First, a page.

The British ruling class reacted with great enthusiasm to Augusto Pinochet’s 1973 coup. It was, it thought, an appropriate answer to an attack on its class’s interests in Chile. Ten days after the seizure of power, Tory foreign secretary Sir Alec Douglas-Home sent a telegram to key embassies. It explained, “For British interests, there is no doubt that Chile under the junta is a better prospect than Allende’s chaotic road to socialism.
“Our investments should do better, our loans may be successfully rescheduled.” In the Commons debate on 28 November, Tory MP Sir Robin Turton intoned, “I am surprised that no one has mentioned that in September, three days before the coup, there was a three-day general strike declared by the workers of Chile. Things had come to such a pass that something had to happen.”
Without any real evidence another Tory, John Temple, claimed there had been an “enormous influx of Marxists from other countries” in the days before the coup. He detailed how “the military, who have always been strictly non-political, took very swift, decisive and fairly violent action”.
He added, “But there was no doubt that their action was fully justified.” Temple then went into the supposed testimony of people caught in the crossfire. He said a friend had thrown himself to the ground as “any sensible person in such a position when a military coup is occurring” does.
Temple went on ludicrously, “Some of the correspondents mistook some of the people who were lying on the ground for dead, when they had not been harmed at all.” In an echo of today’s debates, Harold Soref MP, a notorious racist, said, “I am apprehensive about the Chilean and other South American refugees coming to this country.
“Those who seek to come to this country as political refugees are not Chileans but originate from other South American States. In the present climate of revolutionary activity in Britain today, it would be courting disaster to bring more people here who might constitute a security risk.”
A Labour motion—“That this House deeply deplores the armed overthrow of democracy in Chile, and condemns the continuing murder, torture and imprisonments carried out by the military junta”—was defeated.
It wasn’t just MPs. The Times wrote, “Whether or not the armed forces were right to do what they have done, the circumstances were such that a reasonable military man could in good faith have thought it his constitutional duty to intervene”. Ian Gilmour, Tory shadow secretary for defence, wrote a book soon after the coup.
He said, “Conservatives do not worship democracy. For them majority rule is a device. Democracy is a means to an end not an end in itself. And if it is leading to an end that is undesirable or is inconsistent with itself, then there is a theoretical case for ending it.”
And the right didn’t just celebrate Pinochet’s coup in words. It boosted the idea that instead of compromising with workers’ organisations, it was time to confront them. This fuelled Margaret Thatcher and Ronald Reagan’s attacks on unions and the “social democratic consensus” that emerged from the struggles of the early 1970s.
Ruling classes with their backs against the wall abandon all pretence of democracy and dump the parliamentary game. They did it in Chile, they would do it here too.
Many workers campaigned against Pinochet, sought to break links with the new regime and welcomed the 2,500 Chilean exiles who eventually settled in Britain. Just a few days after the coup 5,000 workers marched in London against Pinochet. “We condemn the collusion between the capitalist forces inside and outside Chile to defeat the democratic will of the people of Chile,” announced Labour’s Judith Hart.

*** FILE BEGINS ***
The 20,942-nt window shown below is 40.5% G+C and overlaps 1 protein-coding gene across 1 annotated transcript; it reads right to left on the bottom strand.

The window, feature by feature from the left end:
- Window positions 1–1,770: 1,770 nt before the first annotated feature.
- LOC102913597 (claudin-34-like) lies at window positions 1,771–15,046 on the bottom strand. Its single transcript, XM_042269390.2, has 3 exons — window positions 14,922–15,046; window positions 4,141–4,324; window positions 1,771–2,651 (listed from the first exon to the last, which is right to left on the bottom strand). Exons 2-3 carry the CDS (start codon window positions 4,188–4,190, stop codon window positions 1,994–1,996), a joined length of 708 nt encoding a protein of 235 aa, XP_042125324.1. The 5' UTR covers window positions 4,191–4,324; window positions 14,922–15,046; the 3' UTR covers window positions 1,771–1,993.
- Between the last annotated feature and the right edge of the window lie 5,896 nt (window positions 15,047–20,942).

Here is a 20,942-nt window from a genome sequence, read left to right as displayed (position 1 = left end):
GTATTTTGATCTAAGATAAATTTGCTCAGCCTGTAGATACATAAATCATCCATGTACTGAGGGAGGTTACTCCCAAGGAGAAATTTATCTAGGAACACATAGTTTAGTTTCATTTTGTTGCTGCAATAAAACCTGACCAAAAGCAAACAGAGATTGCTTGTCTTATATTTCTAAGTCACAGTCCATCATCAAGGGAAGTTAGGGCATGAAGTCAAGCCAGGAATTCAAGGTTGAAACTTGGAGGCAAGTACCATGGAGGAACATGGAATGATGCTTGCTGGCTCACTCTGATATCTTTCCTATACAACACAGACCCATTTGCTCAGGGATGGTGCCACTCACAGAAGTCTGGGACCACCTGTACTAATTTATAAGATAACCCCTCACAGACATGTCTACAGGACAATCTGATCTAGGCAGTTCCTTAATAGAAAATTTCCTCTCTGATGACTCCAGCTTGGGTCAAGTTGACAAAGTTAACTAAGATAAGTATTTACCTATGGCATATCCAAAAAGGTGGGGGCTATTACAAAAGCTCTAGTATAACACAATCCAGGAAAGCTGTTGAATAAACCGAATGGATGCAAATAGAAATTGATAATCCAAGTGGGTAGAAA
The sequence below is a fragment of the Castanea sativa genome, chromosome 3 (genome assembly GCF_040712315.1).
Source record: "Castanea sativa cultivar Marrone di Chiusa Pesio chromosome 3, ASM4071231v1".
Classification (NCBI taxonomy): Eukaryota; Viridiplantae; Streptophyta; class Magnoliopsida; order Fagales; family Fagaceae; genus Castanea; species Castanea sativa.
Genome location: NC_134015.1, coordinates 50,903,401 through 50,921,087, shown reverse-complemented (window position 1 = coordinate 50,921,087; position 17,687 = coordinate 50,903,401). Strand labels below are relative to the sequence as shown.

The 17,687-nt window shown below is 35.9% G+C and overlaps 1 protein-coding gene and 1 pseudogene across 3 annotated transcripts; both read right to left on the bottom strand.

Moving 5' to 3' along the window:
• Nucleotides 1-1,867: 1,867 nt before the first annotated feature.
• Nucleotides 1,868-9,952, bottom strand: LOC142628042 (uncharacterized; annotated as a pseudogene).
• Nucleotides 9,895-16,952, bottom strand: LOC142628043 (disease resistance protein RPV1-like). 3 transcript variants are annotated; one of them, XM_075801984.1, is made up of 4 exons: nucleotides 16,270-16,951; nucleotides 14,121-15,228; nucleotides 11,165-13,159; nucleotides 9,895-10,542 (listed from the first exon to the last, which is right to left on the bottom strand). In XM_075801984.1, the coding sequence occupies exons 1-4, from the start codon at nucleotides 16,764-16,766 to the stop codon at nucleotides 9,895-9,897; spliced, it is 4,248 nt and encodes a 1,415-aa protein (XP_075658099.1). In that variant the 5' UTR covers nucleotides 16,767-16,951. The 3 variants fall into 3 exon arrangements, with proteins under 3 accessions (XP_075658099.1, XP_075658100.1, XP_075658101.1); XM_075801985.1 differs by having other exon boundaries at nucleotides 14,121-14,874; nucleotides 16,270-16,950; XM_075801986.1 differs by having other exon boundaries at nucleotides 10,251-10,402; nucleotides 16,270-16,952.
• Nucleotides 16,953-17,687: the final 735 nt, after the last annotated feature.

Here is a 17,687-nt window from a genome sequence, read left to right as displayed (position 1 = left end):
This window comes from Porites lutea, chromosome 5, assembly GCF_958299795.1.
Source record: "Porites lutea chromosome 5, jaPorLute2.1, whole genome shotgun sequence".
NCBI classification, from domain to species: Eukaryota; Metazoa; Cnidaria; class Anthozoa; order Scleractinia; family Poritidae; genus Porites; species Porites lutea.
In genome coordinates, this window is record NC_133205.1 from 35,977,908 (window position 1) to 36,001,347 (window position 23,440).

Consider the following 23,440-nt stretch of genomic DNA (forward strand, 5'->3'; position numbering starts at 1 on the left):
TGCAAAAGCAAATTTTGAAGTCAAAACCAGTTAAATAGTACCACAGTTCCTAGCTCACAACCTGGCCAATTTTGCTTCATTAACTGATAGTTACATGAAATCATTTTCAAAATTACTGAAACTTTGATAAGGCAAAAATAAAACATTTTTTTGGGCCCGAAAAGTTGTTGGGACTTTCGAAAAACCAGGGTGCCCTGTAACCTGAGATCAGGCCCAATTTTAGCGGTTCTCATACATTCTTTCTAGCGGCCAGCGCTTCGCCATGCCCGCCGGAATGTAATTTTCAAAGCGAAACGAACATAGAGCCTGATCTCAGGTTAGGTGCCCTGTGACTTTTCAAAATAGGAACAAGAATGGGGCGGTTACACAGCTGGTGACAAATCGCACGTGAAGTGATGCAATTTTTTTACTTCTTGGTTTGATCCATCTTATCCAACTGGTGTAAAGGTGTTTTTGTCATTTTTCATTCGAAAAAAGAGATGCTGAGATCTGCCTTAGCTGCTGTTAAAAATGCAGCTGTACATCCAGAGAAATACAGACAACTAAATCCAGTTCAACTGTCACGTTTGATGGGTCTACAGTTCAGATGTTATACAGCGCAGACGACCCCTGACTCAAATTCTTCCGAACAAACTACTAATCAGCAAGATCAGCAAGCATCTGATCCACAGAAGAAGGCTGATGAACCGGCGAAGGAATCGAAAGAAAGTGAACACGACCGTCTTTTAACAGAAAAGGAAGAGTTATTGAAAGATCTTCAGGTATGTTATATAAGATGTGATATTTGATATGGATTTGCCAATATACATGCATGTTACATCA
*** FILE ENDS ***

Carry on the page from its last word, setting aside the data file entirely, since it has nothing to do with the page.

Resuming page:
At Rolls Royce aero engines in east Kilbride near Glasgow, workers took action. John Keenan, a union rep at the plant, told Socialist Worker, “The factory committee voted unanimously to condemn the coup and to support the Chile Solidarity Campaign. A union member was checking paperwork on one of the engines he was inspecting.
“He discovered it had arrived from Chile and that there were other Chilean air force jet engines. He came to the works committee and told us no way would he touch any Chilean engine. The works committee recommended that the workforce refuse to work on any Chilean engine. It asked that every shop steward hold a section meeting to argue for our recommendation.
“We were later to discover that the Chilean air force had gone to court and had been granted an order for the engines to be released. While our AUEW union had a good formal policy on Chile, the executive council member for our district instructed our works committee to lift the boycotts.
“Clearly he was coming under pressure from the company and his cronies in the Labour government. We decided to call a mass meeting of the whole workforce. It voted almost unanimously to continue the boycott.”
While he was under house arrest in Surrey in 1999, the former Chilean military dictator Augusto Pinochet received a fine malt whisky from an old friend. “Scotch is one British institution that will never let you down,” read the accompanying note from its sender—the former British prime minister Margaret Thatcher.
Thatcher was appalled that the Labour government had allowed the arrest of Pinochet while he was in London for medical treatment, overriding his diplomatic immunity. “I don’t know when or how this tragedy will end,” Thatcher told the 1999 Conservative party conference to warm applause.
“But we will fight on for as long as it takes to see Senator Pinochet returned safely to his own country. The British people still believe in loyalty to their friends.” The Labour home secretary Jack Straw released Pinochet in March 2000 on medical grounds without him facing trial. Straw had overruled a House of Lords decision to extradite Pinochet to face trial in Spain.
Protesters told Socialist Worker why they were marching